Legendary ‘Rat Hole’ Sidewalk Landmark Removed in Chicago’s Roscoe Village

7

In a quiet corner of Chicago’s North Side, where Roscoe Village’s eclectic charm converges with the unassuming pride of its residents, the pedestrian way beneath your feet secretly harbored a slice of urban mythology – an imprint in the sidewalk fondly dubbed the “rat hole”. However, on a recent Wednesday, following an assessment by city officials that deemed the distinctive section damaged and hence requiring replacement, the beloved landmark was whisked away.

The peculiar impression has long been an offbeat feature of a residential stretch in Roscoe Village, subtly contributing to its character. Its claim to fame was rejuvenated in January when a local comedian offered the world a fleeting glimpse into this distinct microcosm, posting a photo of the “rat hole” on social platform X. The buzz, initially thrilling, metastasized into an annoyance for dwellers pestered by inquisitive crowds hovering at inappropriate hours and disrespectfully littering the once-pristine sidewalk with scattered coins and other items. To add to the intrigue, some residents claim the notorious imprint was not the work of a rat but rather a squirrel.

Follow us on Google News! ✔️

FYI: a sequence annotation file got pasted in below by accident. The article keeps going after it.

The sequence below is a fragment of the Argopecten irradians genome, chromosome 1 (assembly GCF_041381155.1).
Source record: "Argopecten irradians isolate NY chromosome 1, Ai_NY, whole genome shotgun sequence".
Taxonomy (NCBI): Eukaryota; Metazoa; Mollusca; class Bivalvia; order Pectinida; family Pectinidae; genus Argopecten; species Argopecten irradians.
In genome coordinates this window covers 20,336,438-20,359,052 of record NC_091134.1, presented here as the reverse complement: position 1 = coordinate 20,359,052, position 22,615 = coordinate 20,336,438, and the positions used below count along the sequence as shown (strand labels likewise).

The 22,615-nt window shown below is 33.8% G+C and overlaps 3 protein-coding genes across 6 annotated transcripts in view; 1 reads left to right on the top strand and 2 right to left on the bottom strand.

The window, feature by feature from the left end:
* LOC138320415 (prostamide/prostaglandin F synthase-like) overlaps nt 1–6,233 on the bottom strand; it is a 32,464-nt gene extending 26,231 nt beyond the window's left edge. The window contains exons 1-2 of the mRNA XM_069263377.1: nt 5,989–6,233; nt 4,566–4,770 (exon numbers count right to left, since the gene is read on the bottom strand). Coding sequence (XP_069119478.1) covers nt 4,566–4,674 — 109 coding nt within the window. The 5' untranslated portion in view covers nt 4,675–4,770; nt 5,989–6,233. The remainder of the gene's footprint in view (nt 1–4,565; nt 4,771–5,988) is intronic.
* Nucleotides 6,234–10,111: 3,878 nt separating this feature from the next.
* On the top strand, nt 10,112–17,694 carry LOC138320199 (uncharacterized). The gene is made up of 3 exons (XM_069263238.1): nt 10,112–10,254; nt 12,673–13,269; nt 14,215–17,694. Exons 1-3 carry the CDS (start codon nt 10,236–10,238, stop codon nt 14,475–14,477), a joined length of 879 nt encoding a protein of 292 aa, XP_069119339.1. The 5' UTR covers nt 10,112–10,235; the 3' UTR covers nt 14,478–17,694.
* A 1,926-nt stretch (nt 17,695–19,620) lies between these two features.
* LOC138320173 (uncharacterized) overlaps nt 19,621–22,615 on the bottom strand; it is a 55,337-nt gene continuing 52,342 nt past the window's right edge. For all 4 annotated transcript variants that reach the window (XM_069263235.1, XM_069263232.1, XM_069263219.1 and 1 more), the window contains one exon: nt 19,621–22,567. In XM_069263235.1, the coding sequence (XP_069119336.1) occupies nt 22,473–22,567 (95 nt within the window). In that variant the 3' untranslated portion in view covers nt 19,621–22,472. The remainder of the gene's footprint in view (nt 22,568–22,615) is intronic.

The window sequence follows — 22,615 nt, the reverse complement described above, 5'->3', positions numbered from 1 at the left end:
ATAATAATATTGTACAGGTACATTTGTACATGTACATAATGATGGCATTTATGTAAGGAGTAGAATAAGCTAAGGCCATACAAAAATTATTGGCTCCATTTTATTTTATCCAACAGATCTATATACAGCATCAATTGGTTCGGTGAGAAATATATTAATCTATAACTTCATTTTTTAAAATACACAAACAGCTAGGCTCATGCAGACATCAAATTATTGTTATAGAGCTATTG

Erica Schroeder, a representative of the Chicago Department of Transportation (CDOT), confirmed that the slab of sidewalk bearing the renowned “rat hole” depiction now resides in a temporary storage hold, its fate yet to be determined. She further explained that its future would likely hinge on a collective decision between various city departments and the mayor’s office.

Schroeder elucidated how the CDOT crews, after carrying out a detailed investigation and discovering structural damage, artefully lifted the slab and nearby pavement sections from their decade-long rest on Roscoe Street. In the eyes of neighbor Georgina Ulrich, the show unfolded as an absurd movie scene, as city crews with concrete saws and forklifts joined a truck to spirit away the slab. “All this for a rat imprint,” Ulrich mused, capturing the spectacle on video.

Schroeder added that new concrete was poured later that day, warmly welcoming pedestrian traffic once again.

Both the Alderman’s office, led by Scott Waguespack, and Schroeder reported escalating grievances from residents about visitors gathering there, as well as people brazenly depositing an array of objects on the highly trafficked sidewalk. The Alderman’s office had been besieged by complaints regarding both the undulating sidewalk and the steady influx of ‘rat hole’ photography enthusiasts, according to Paul Sajovec, Waguespack’s chief of staff.

As a stark symbol of the escalation in attention, an unknown party filled in the rat hole with a whitish plaster-like material in January. This, however, did not deter its faithful admirers who promptly excavated the image, earning a mention in the Chicago Tribune.

Winslow Dumaine, a Chicago resident, offered the perspective from longtime locals who affirmed the imprint’s temporal footprint, asserting its existence for nearly two decades. As such, the legacy of the ‘rat hole’ – or perhaps squirrel imprint – will linger in the collective memory of Chicago’s Roscoe Village for years to come, a whispered tableau of urban folklore, absently etched in concrete.